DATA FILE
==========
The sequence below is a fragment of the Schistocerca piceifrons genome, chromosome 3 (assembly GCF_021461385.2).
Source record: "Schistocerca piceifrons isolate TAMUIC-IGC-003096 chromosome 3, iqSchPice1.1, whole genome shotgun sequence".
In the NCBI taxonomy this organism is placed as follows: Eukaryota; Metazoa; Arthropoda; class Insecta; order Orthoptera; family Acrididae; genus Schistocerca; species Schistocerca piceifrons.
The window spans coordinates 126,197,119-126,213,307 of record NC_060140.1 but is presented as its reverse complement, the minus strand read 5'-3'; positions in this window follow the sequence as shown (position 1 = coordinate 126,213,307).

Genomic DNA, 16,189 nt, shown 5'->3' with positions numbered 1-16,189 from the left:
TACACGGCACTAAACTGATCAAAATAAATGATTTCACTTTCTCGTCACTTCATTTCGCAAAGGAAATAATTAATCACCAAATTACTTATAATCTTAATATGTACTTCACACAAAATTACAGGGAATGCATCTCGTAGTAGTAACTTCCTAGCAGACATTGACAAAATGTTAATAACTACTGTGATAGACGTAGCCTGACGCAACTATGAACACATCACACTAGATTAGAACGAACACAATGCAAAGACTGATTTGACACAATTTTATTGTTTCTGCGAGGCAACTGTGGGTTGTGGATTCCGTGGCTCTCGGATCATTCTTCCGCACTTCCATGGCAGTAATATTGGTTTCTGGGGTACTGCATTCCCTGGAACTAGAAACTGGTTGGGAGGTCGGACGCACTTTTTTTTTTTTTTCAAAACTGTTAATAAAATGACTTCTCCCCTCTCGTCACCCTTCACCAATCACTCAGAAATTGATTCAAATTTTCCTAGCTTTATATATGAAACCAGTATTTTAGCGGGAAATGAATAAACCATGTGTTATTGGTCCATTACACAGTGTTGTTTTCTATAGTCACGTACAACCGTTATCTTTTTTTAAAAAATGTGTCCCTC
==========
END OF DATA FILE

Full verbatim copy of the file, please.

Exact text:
The sequence below is a fragment of the Schistocerca piceifrons genome, chromosome 3 (assembly GCF_021461385.2).
Source record: "Schistocerca piceifrons isolate TAMUIC-IGC-003096 chromosome 3, iqSchPice1.1, whole genome shotgun sequence".
In the NCBI taxonomy this organism is placed as follows: Eukaryota; Metazoa; Arthropoda; class Insecta; order Orthoptera; family Acrididae; genus Schistocerca; species Schistocerca piceifrons.
The window spans coordinates 126,197,119-126,213,307 of record NC_060140.1 but is presented as its reverse complement, the minus strand read 5'-3'; positions in this window follow the sequence as shown (position 1 = coordinate 126,213,307).

Genomic DNA, 16,189 nt, shown 5'->3' with positions numbered 1-16,189 from the left:
TACACGGCACTAAACTGATCAAAATAAATGATTTCACTTTCTCGTCACTTCATTTCGCAAAGGAAATAATTAATCACCAAATTACTTATAATCTTAATATGTACTTCACACAAAATTACAGGGAATGCATCTCGTAGTAGTAACTTCCTAGCAGACATTGACAAAATGTTAATAACTACTGTGATAGACGTAGCCTGACGCAACTATGAACACATCACACTAGATTAGAACGAACACAATGCAAAGACTGATTTGACACAATTTTATTGTTTCTGCGAGGCAACTGTGGGTTGTGGATTCCGTGGCTCTCGGATCATTCTTCCGCACTTCCATGGCAGTAATATTGGTTTCTGGGGTACTGCATTCCCTGGAACTAGAAACTGGTTGGGAGGTCGGACGCACTTTTTTTTTTTTTTCAAAACTGTTAATAAAATGACTTCTCCCCTCTCGTCACCCTTCACCAATCACTCAGAAATTGATTCAAATTTTCCTAGCTTTATATATGAAACCAGTATTTTAGCGGGAAATGAATAAACCATGTGTTATTGGTCCATTACACAGTGTTGTTTTCTATAGTCACGTACAACCGTTATCTTTTTTTAAAAAATGTGTCCCTC